The New York Times and Propublica jointly published an editorial last week entitled, “That’s Not My Phone, It’s My Tracker.” The authors review the sorry state of cell phone location privacy, raise and dismiss privacy-protecting options such as regularly removing the battery, or living without a phone, and conclude that what we should fight back linguistically at least, by calling these devices “trackers” rather than phones.
That would certainly be more accurate at the moment and help raise awareness of the current reality—but it is not only the linguistic framing that we should regard as subject to redefinition. We should redefine what these devices actually are. Really the situation is simple: if cell phone carriers retain the location data that our phones generate as a side effect of how they operate, then they are trackers. If the carriers do not retain that data, then they are not, at least routinely so (though they could still be activated as trackers with a court order). That is why we have demanded that the carriers stop routinely retaining location data. There is absolutely no reason that we should tolerate the retention of that data as normal or acceptable—no reason we should not have smartphones that are not trackers. Renaming our phones is not enough.
We know that cell phone carriers are working to make the most of our location information for their own purposes—see this report on how carriers want to exploit this “gold mine,” as well as this post I wrote also on this subject. And you can get a more granular glimpse of the kind of work that’s being done in this video, in which an engineer for IBM discusses how telecoms can monitor customers’ use of their phones to predict which customers are planning to change providers.
Also on the Big Data front, Technology Review reports on one element of the story that we’ve known (as I noted in this post) is coming: the democratization of data mining capabilities. Number crunching that recently took 400 minutes on a cluster of 1,000 computers, can now be done on a single laptop in 59 minutes.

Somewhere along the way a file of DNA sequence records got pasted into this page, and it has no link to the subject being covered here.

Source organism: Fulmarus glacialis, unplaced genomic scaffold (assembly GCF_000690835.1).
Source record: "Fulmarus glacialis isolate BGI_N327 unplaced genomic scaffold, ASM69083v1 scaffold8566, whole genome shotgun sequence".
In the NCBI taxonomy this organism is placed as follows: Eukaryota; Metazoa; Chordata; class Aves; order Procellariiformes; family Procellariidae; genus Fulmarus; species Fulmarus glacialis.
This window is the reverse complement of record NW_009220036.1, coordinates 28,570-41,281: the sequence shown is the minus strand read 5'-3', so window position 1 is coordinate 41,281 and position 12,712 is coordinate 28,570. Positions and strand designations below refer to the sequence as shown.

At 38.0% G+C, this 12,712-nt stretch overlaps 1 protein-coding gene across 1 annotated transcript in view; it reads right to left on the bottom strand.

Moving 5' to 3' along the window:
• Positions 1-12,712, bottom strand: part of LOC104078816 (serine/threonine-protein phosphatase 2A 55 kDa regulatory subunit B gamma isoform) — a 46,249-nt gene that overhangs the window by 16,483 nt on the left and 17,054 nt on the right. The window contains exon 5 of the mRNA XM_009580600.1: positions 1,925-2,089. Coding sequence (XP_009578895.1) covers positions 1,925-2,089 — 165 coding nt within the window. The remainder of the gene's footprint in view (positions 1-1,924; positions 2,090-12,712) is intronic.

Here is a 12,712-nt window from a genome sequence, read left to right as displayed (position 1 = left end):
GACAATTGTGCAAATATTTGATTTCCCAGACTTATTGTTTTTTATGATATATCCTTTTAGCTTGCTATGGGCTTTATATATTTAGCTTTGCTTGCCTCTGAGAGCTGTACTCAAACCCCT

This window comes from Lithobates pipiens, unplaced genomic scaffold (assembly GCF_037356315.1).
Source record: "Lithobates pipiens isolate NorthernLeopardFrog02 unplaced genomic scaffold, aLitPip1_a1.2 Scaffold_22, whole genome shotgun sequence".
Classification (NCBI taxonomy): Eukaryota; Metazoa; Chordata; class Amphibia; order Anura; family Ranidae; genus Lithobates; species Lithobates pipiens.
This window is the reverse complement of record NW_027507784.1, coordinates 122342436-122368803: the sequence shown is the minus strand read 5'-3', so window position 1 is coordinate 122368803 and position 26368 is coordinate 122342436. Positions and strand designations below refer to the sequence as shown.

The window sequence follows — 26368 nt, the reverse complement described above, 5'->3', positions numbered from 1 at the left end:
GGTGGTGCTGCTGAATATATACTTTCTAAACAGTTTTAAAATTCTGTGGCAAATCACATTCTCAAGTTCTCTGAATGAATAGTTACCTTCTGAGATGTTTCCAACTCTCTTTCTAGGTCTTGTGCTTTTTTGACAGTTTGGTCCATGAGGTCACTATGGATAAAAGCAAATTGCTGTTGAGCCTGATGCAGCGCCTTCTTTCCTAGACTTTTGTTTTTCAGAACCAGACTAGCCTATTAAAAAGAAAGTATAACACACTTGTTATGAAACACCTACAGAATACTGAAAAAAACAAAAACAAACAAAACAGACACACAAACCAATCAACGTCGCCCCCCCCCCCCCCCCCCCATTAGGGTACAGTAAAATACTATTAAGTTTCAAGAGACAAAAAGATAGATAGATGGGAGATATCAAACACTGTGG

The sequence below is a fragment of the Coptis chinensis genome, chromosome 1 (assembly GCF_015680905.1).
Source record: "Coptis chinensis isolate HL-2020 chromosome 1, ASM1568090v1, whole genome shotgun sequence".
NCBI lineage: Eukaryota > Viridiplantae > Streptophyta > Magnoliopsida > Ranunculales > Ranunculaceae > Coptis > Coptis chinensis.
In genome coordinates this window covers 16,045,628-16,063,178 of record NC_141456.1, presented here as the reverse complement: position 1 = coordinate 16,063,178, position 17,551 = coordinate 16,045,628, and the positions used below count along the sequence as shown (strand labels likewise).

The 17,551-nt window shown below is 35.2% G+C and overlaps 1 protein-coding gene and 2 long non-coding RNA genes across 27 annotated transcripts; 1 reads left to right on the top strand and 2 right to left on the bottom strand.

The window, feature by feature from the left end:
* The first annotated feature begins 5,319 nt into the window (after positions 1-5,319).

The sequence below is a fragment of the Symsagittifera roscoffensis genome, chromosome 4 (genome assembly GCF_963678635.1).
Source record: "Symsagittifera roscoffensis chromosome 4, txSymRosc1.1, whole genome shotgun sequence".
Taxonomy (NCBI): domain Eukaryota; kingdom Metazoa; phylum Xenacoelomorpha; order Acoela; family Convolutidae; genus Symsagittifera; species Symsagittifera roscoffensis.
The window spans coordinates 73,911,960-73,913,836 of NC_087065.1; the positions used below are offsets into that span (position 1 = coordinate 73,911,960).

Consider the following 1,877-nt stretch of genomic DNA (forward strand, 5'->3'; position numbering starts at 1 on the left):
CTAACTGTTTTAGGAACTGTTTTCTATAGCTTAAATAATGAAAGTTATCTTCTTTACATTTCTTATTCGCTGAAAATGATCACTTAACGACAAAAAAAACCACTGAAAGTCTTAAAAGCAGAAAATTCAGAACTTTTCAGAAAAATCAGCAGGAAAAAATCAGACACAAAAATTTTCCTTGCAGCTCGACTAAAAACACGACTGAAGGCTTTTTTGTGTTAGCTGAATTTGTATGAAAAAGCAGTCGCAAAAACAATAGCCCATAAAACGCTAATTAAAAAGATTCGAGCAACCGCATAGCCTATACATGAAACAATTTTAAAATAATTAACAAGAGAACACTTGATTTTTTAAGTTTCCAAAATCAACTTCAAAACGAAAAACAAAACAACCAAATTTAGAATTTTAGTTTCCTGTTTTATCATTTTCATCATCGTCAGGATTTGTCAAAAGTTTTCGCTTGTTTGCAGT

One of the most signficant government data mining efforts out there seems to be the Automated Targeting System (ATS). Travel privacy activist Ed Hasbrouck’s lawsuit over that secretive program has ended; here he discusses what he and his colleagues at the First Amendment Project have learned and what it means. As they conclude:
Individuals — even U.S. citizens — have no right under U.S law to see what ATS records are being kept about them, and no right to know how or according to what algorithms data about themselves is mined, processed, or otherwise used…
Clearly, the Automated Targeting System is exactly what the Privacy Act was intended to prohibit: a system of persistent secret government dossiers about the legal activities of people who are not suspected of any crime.
The FAA, in response to a FOIA request by EFF, has released thousands of pages of records on drones. EFF has posted the documents online. I haven’t had time to peruse them in depth, but what was news to me was that Ogden, Utah’s plan to station a blimp for surveillance over a high-crime neighborhood was rejected by the FAA, on safety grounds. Despite all the initial hype over the city’s plan, I suspected that would be the case as the FAA is still very strict on drone safety. As the FAA wrote to the Ogden police chief,
Your Program Executive Summary addresses a Concept of Operation (CONOPS) where the VIPAR UA [i.e., the blimp] will be utilized in a patrol capacity for nocturnal surveillance within a high crime area of Ogden, UT. The CONOPS describes the launch and recovery of the UA from a Department of Public Safety Building in Ogden at which time control of the UA would be transferred from the ground control station at the launch site to a control station located in the Police Command Center.
Because drones may be used only “utizing either ground-based observers or airborne visual observers onboard a dedicated chase aircraft,” Ogden’s plan did not meet the rules. Still, the Ogden plan was significant because it was one of the first proposed uses of UAVs for persistent, generalized, wide-area surveillance.
Finally, check out this very interesting TED talk by Todd Humphreys on the future of GPS technology and some of its implications. Topics covered include millimeter-level accuracy, stalkers, GPS jamming, and the advent of GPS “dots” that let us do searches on our belongings the way we now search our email. And looming over it all: privacy.